If either Mitchell Guadagni or Eli Peters emerges as a viable replacement for Logan Woodside at quarterback, then it’s all systems go. But if the offense struggles a bit, the defense will have to do its part. And that defense will be tested early with non-conference dates against Miami (Fla.), Nevada and Fresno State. The Rockets do catch a break in league play by not having to face either Ohio or Miami, the two favorites in the East.
By the end of last season, WMU had lost a whopping 21 players to season-ending injuries, including five safeties, five running backs and five receivers. “It started getting ridiculous,” head coach Tim Lester says. It did, however, create a good dynamic entering this season — an experienced roster, devoid of a large senior class. The Broncos have only nine seniors on a team with realistic designs on competing for a MAC championship, meaning this should be a two-year group.
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Complete preview of the Independent Teams for 2018.
The Liberty Flames will be making their debut in the FBS this year along the 5 other independents squads, Army, UMass, New Mexico State, Notre Dame and BYU. Check out how each teams will fair this year.
While there is a trip to Norman in September, the Sooners are the only FBS team on Army’s schedule that won more than seven games last season. The slate also includes two FCS programs and one transitioning to the FBS. It should all add up to the academy playing in a bowl game for a third consecutive season — something that has never happened. “I think it’s easy for guys that haven’t experienced anything but winning seasons to maybe think it’s a lot easier than it is,” coach Jeff Monken says. “We have to keep our team from being complacent.”
Notre Dame is aiming for its first back-to-back double-digit-winning seasons since Lou Holtz was head coach in 1992-93. Winners of 10 games in two of the last three years, the Fighting Irish remain a difficult read, due largely to the ugly 4–8 season in 2016. It begs the question: Was last year’s September-October run for a Playoff berth a more accurate depiction of Notre Dame moving forward, or does the collapse in November at Miami and Stanford say more about the up-and-down Brian Kelly regime?
With an experienced roster and winnable games on the schedule, bowl eligibility is a more reachable goal than it’s been since UMass became an FBS program in 2012. But to get in a bowl without a conference, they’ll have to hope that a conference fails to fill its slots.
BYU’s sudden drop to 4-9 has created quite a challenge for coach Kalani Sitake in his third season on the job. “There’s a huge urgency to get better,” Sitake says. That can happen if the Cougars start putting points on the scoreboard. BYU scored 17 or fewer points in eight defeats in 2017, continually frustrating Sitake. An improved offensive line and receiving corps, along with more continuity at quarterback, should help in this pivotal year for the independent program.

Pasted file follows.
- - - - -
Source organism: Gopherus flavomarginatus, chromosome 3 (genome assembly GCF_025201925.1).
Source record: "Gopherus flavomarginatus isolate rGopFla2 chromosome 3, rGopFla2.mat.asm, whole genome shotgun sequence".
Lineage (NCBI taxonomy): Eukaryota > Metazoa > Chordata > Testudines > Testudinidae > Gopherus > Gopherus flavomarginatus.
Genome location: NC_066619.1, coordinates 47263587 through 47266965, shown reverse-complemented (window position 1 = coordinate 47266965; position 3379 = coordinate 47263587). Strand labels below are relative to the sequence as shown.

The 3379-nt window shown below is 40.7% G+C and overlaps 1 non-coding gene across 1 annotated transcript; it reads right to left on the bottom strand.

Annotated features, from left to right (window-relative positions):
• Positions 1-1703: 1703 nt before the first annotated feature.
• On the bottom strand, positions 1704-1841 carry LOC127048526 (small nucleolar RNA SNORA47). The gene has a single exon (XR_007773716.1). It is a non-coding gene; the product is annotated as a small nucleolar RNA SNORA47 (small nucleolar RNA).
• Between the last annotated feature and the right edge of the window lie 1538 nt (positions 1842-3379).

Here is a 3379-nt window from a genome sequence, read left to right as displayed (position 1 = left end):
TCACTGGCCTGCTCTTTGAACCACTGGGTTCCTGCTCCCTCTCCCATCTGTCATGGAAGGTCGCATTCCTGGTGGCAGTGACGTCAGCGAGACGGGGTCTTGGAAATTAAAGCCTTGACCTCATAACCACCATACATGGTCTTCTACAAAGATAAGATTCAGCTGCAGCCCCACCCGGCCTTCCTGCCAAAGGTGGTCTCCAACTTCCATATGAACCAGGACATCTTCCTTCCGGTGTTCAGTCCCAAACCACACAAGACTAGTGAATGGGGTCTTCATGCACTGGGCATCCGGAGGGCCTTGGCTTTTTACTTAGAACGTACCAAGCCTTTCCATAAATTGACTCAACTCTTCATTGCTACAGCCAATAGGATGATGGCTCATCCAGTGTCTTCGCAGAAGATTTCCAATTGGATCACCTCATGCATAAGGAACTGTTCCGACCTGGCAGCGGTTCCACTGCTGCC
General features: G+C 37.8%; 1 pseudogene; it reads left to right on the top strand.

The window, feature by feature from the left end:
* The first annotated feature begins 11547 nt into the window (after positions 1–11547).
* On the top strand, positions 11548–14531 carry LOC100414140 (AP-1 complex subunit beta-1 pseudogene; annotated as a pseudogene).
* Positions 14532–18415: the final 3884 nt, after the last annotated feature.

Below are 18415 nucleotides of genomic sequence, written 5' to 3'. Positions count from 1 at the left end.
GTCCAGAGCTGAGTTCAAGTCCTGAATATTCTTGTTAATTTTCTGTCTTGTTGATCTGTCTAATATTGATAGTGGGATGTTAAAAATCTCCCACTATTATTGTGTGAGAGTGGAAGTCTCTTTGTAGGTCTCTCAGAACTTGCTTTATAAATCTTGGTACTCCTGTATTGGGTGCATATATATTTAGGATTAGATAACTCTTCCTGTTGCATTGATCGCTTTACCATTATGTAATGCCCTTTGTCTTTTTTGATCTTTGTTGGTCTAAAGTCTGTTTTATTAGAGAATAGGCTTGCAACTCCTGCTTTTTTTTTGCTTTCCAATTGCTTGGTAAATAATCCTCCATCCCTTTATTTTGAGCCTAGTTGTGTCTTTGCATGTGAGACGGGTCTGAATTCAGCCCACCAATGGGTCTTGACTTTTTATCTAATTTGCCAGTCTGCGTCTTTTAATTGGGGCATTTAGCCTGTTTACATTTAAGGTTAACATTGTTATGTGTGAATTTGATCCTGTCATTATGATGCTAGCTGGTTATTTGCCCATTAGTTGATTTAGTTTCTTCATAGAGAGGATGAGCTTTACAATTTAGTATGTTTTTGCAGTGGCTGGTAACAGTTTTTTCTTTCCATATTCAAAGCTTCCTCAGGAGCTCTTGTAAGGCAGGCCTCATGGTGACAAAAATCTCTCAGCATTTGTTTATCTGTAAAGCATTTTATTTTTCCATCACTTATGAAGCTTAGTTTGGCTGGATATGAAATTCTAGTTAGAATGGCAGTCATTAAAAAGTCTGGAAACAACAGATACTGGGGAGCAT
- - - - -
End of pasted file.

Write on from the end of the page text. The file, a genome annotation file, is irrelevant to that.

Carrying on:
New Mexico State
The schedule is not daunting, with two games against fellow independent Liberty and matchups with familiar Sun Belt teams Louisiana, Texas State and Georgia Southern. If NMSU receives quality play at quarterback and the defense takes another step forward, the Aggies have a realistic opportunity to enjoy a second straight winning season — something that hasn’t happened since the late 1960s.
Sustaining success throughout an entire season has been Liberty’s struggle under coach Turner Gill, and if the offense is unable to score enough points to negate the defense’s inability to stop the run, Liberty’s streak of 12 consecutive winning seasons will end.
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Complete preview of the Sun Belt for 2018.
Arkansas State, Appalachian State and Troy have ranked as the top teams from the Sun Belt in recent years, so it should be no surprise this trio leads the way for the league in 2018. The Red Wolves are the top team and projected champion in the 2018 Sun Belt predictions, with the Trojans and Mountaineers locked into a tight battle atop the East Division. ULM, Louisiana, South Alabama and Georgia State round out the next tier, with Coastal Carolina and Texas State expected to improve after winning a combined five games in 2017. New Georgia Southern coach Chad Lunsford hopes to build off a promising finish last season.
Scott Satterfield’s program sticks to its proven formula of pounding the run to control the game and playing aggressively on defense. The faces will be different, but there’s more than enough talent in the backfield and on the offensive line to keep it rolling. The only question, of course: When will a major program make Satterfield an offer he can’t refuse?
If the Red Wolves plug a few holes on defense and clean up some of the miscues, their chances of reaching the Sun Belt title game are strong. “They’ve got a lot of guys back, which makes them the scariest team in the Sun Belt,” says one Sun Belt assistant. “Their receivers could start in any league. They are that good.”